ERIC Number: ED366462
Record Type: RIE
Publication Date: 1993-Nov-5
Reference Count: N/A
Exploding Myths, Exploring Truths: Humane, Productive Grading and Grouping in the Quality Middle School.
Comprising mostly succinct expository statements, guidelines, and charts, this presentation attacks many cultural and educational myths in the areas of the grading and grouping of students at the middle school level. It stresses the importance of understanding what intelligence and academic success really are, and suggests ways in which teachers can modify their attitudes and curriculum to help all students achieve academic success. It advocates an inverted pyramid structure of grading, providing as much success as possible for as many students as possible, in as many areas of school as possible. It also criticizes questionable grading practices, such as using varying grade scales, using zeros indiscriminately, failing to match testing to teaching, relying on surprise quizzes, and penalizing students for taking intellectual risks. It suggests remedies for such practices, including consistent and fair grading, letting students know what is expected of them, giving feedback before grades, and encouraging intellectual risk-taking. It suggests that students be grouped according to previous grades and performance, teacher and counselor recommendations, parent and student choice, demographics, and standardized test results. (MDM)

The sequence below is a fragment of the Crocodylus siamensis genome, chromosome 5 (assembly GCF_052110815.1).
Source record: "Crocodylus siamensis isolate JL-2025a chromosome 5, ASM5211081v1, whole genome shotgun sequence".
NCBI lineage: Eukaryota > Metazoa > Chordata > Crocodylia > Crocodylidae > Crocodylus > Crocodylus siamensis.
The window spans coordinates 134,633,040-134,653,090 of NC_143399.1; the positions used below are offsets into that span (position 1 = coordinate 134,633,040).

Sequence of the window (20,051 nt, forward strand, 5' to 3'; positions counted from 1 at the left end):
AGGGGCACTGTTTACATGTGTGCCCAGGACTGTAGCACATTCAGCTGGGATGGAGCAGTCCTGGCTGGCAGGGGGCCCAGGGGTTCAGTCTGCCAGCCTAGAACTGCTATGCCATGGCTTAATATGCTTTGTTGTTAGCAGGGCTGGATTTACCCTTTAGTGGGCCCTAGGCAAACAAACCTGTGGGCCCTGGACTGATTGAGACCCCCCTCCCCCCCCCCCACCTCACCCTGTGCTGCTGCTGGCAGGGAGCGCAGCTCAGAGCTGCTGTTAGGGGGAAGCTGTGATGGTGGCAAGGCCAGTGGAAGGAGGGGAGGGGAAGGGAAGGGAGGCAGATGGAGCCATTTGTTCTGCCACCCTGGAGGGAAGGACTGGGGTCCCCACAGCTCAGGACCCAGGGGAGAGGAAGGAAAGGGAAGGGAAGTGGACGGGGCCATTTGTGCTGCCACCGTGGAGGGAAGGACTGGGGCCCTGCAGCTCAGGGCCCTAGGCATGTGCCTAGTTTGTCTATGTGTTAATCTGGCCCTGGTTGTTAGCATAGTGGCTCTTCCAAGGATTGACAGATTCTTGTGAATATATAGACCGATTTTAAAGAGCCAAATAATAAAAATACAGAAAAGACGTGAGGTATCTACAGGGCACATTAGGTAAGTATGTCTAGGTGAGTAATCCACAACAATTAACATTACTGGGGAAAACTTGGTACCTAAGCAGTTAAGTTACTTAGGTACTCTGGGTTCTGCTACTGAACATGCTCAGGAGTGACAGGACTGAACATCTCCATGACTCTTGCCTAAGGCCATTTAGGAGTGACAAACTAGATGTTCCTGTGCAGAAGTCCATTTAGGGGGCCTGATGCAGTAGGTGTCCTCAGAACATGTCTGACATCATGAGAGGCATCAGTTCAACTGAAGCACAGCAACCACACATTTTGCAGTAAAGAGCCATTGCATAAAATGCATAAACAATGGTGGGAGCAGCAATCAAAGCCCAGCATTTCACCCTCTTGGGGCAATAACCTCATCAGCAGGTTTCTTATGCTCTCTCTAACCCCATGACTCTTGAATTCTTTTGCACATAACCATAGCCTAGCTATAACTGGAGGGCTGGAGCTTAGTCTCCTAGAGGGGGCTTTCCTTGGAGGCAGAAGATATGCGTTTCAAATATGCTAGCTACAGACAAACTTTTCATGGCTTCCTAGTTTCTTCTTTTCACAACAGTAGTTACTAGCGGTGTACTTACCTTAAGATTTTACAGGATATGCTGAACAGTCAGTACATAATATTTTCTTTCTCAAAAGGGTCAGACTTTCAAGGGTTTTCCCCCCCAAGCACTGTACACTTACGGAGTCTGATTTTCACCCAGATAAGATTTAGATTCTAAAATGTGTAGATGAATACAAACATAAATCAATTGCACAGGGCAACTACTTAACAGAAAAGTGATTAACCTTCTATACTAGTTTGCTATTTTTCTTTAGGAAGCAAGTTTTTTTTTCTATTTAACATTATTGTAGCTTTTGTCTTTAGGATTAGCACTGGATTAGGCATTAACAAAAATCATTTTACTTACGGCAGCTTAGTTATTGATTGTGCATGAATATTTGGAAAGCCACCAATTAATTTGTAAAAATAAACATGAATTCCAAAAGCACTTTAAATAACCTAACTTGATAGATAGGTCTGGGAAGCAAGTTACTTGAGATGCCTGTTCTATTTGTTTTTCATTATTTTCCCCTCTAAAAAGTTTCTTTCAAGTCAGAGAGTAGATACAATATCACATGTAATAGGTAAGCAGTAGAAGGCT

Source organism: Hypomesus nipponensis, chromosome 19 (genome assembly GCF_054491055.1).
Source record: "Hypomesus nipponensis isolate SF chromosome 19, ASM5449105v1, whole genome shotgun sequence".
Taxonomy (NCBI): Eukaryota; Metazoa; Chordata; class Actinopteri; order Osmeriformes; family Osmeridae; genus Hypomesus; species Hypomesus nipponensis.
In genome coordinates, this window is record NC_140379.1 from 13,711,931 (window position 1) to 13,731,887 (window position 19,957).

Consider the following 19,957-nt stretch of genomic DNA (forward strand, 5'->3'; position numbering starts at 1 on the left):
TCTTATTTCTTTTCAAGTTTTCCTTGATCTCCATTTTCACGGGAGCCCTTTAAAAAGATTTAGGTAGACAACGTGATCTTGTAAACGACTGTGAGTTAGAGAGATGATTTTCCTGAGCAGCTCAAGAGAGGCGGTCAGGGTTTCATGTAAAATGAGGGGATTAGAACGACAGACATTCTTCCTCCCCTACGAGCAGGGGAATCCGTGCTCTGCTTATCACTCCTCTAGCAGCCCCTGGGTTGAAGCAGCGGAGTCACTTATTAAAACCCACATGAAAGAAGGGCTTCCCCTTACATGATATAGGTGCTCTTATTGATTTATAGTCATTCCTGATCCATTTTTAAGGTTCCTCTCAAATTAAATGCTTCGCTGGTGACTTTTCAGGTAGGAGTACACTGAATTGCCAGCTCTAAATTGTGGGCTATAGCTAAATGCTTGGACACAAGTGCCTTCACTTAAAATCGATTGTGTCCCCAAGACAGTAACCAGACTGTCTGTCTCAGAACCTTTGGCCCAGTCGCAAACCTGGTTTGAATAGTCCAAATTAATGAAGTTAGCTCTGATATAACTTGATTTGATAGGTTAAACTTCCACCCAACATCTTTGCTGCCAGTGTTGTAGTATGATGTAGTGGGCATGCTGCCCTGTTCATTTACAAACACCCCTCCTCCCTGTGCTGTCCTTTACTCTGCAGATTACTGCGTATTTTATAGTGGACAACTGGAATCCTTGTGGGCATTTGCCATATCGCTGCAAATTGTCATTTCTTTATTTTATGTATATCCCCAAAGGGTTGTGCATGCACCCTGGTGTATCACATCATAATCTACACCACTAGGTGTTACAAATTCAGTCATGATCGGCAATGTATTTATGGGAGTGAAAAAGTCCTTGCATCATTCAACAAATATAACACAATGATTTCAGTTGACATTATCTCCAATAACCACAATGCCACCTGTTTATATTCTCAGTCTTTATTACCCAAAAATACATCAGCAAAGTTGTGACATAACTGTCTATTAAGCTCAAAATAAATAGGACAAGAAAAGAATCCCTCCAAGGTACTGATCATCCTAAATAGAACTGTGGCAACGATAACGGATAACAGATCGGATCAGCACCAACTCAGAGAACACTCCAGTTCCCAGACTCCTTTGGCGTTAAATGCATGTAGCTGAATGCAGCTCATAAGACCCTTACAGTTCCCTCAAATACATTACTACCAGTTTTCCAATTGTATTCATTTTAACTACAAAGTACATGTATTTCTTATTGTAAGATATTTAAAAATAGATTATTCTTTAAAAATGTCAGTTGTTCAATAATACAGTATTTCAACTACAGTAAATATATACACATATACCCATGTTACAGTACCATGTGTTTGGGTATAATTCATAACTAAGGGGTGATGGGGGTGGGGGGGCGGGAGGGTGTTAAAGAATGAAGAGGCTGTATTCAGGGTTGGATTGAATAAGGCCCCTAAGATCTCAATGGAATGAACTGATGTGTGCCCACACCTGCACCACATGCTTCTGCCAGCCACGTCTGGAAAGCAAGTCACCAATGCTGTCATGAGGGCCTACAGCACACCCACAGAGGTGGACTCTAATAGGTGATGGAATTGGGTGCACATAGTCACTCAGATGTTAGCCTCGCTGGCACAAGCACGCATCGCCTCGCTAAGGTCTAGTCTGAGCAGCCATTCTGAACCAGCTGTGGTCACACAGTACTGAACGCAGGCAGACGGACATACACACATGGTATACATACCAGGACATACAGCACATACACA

Descriptors: Ability Grouping, Academic Achievement, Educational Attitudes, Educational Change, Educational Objectives, Educational Practices, Educational Quality, Elementary School Students, Grading, Intermediate Grades, Junior High School Students, Junior High Schools, Middle School Students, Middle Schools, Misconceptions, Student Needs, Teacher Attitudes, Track System (Education)
Publication Type: Guides - Classroom - Teacher; Speeches/Meeting Papers
Education Level: N/A
Authoring Institution: N/A
Note: Paper presented at the Annual Conference and Exhibit of the National Middle School Association (20th, Portland, OR, November 4-7, 1993).